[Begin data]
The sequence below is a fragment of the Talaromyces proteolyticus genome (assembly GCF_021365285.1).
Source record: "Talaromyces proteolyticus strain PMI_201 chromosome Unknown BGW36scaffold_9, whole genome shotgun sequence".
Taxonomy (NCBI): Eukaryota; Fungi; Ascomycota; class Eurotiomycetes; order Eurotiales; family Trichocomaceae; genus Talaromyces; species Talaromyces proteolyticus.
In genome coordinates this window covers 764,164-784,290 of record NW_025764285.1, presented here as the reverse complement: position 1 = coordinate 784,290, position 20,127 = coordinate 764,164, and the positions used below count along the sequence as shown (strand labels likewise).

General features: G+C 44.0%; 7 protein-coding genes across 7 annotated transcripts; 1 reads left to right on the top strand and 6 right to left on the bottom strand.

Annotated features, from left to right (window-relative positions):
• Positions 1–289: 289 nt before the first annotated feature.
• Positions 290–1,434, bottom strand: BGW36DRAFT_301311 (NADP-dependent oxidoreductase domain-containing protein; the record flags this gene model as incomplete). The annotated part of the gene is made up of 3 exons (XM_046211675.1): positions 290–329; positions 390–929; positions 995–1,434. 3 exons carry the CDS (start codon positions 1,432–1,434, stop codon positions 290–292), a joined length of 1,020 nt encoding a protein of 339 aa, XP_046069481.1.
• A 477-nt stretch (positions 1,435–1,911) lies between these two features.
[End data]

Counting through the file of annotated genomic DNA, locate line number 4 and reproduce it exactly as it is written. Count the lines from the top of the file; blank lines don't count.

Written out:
In genome coordinates this window covers 764,164-784,290 of record NW_025764285.1, presented here as the reverse complement: position 1 = coordinate 784,290, position 20,127 = coordinate 764,164, and the positions used below count along the sequence as shown (strand labels likewise).